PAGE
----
Trial and error

But the real question is, does it work? Recent research shows that page speed differs significantly between websites that use tracker tags and those that do not. Notably, the study, which focused on the 50 largest news websites worldwide, showed that average page speed dropped from 9.46 seconds to just 2.69 seconds for publishers who did not use trackers.


What stood out was that 82% of all tags used were advertising tags. By moving these third-party tags to a server container instead of loading them into the browser, you reduce the amount of JavaScript and HTTP requests that need to be processed. This not only speeds up the loading speed of your website, but also significantly improves the user experience.

Pagespeed test online marketing agency mobile

The second measurement conducted before and after the introduction of Server Side Tracking was done for Flowhub.nl, an online marketing agency. Examining the core Web vitals, there is a notable shift in the Cumulative Layout Shift, from 0.635 to 0.154. This is a significant improvement.

Pagespeed – for Server Side tracking

Pagespeed – after Server Side tracking

Total Blocking Time: An Important Factor for Mobile Conversions

One of the important performance indicators for mobile PageSpeed is total blocking time. A decrease from 3472 milliseconds (ms) to 2101 ms was noted in this key metric. That’s a difference of 1371 ms, which can affect user experience and conversion rates.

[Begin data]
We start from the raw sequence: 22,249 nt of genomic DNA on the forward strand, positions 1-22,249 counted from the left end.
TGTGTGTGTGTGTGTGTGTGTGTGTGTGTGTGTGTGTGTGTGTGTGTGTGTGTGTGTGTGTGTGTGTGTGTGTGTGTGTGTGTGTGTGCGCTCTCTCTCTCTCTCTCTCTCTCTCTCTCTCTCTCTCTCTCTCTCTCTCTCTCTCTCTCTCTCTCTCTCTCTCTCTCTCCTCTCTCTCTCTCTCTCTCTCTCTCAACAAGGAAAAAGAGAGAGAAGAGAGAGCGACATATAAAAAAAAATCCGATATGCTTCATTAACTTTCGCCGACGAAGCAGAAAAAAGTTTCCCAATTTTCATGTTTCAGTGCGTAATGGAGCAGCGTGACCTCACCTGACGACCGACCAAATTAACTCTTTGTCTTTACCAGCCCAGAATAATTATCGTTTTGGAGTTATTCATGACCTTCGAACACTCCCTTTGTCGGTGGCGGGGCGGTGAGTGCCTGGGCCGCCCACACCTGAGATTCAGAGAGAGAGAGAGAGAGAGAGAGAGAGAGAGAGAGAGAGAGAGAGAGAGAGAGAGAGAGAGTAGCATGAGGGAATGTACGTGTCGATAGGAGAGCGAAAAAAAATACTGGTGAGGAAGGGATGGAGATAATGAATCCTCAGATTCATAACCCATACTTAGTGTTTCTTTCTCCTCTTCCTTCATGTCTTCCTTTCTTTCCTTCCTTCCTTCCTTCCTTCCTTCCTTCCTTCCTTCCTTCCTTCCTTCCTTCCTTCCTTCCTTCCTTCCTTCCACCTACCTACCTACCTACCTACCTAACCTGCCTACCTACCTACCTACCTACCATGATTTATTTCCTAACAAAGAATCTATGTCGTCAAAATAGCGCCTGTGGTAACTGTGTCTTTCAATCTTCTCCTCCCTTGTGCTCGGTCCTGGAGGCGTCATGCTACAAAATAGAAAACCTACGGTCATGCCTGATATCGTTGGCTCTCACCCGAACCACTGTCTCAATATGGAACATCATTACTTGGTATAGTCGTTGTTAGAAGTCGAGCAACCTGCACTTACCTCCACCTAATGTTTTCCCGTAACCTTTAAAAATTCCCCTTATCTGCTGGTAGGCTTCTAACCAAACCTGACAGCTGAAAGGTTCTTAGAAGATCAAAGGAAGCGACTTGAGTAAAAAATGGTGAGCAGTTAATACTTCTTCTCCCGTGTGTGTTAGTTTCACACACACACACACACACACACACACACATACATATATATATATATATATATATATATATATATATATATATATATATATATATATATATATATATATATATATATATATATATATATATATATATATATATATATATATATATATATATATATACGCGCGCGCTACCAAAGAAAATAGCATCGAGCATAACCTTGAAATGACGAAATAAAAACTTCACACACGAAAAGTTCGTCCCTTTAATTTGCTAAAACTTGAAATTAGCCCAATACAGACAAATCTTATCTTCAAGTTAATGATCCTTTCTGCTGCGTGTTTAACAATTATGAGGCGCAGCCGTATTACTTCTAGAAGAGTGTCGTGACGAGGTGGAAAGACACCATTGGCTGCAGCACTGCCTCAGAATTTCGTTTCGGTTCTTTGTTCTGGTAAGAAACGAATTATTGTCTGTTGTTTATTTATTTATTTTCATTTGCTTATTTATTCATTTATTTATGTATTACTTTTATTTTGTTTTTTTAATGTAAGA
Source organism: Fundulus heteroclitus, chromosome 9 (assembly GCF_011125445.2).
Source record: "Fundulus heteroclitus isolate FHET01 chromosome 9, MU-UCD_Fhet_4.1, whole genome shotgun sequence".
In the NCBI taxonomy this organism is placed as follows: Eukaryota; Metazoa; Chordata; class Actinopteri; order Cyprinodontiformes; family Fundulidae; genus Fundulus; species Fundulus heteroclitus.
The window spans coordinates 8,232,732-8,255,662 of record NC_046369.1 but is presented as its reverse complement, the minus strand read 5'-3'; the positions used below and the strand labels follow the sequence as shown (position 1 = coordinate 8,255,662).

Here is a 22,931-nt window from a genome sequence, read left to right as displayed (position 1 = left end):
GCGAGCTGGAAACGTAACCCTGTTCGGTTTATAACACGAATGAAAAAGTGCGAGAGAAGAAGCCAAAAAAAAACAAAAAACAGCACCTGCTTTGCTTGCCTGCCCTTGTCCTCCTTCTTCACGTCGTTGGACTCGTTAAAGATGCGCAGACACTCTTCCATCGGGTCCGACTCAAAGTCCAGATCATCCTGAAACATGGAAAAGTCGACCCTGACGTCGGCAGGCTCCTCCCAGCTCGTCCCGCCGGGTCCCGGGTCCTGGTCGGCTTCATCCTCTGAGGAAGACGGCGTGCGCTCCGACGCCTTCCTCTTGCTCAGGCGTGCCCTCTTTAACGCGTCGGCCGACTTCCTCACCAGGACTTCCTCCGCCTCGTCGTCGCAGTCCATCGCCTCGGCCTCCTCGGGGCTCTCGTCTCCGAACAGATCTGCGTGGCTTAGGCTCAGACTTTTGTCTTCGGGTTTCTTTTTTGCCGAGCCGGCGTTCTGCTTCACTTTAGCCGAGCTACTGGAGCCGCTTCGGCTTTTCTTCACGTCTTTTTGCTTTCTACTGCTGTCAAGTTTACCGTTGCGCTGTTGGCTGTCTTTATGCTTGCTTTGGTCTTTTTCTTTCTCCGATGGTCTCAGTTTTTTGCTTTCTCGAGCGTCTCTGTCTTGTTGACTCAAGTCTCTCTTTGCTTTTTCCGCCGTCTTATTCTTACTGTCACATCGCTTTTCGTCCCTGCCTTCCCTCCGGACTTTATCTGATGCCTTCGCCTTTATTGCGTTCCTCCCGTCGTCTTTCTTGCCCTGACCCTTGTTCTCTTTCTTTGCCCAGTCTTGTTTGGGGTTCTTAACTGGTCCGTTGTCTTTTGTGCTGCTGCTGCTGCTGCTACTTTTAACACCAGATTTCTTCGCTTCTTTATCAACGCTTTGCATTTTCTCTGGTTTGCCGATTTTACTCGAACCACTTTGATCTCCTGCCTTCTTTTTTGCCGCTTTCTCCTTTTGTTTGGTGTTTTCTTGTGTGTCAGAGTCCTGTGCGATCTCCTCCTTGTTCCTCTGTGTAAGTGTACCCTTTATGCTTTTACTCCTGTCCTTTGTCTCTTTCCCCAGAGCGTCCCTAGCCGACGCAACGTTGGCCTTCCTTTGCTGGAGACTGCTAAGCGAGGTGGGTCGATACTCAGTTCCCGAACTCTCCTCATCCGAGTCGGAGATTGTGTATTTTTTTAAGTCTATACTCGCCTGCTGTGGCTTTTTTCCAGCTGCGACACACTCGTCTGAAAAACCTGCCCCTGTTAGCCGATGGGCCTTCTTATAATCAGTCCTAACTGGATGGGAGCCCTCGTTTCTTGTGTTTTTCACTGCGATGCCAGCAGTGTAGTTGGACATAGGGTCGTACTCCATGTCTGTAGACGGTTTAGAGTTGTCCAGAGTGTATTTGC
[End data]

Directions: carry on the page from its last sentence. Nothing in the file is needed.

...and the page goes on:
At Webpagetest, you can dig deeper into the metrics and take a closer look at the blocking time for each script. The findings suggest that the introduction of Server Side Tracking contributes significantly to this improvement.

Total Blocking Time for Implementation Server Side Tracking
Total Blocking Time after Implementation Server Side Tracking


How Does Server Side Tracking Affect Page Speed? The implications of Server Side Tracking on page speed are obvious and multifaceted. This technique not only reduces client-side load by moving tracking logic to the server, but also has a positive impact on user experience and SEO ranking. It helps minimize the flicker effect and may even help improve Google’s Core Web Vitals.

Our tests show that there is a noticeable improvement in page speed when Server Side Tracking is implemented, supported by clear differences in pagespeed scores between client-side and server-side methods.

In short, if page speed is a priority for your website – and it should be given its impact on user experience and SEO – then Server Side Tracking is a technique you should seriously consider.

By investing in Server Side Tracking(check out our pricing page), you take an important step in optimizing your website, resulting in a faster, more efficient and more user-friendly environment for your visitors.

About the author

Ate Keurentjes

Ate Keurentjes

Server Side Tracking Specialist at TAGGRS

Ate Keurentjes is a Server Side Tracking specialist at TAGGRS. He has experience with various Google Tag Manager concepts. Keurentjes has been editing and writing about the latest developments and trends in data collection / Server side tracking since 2023.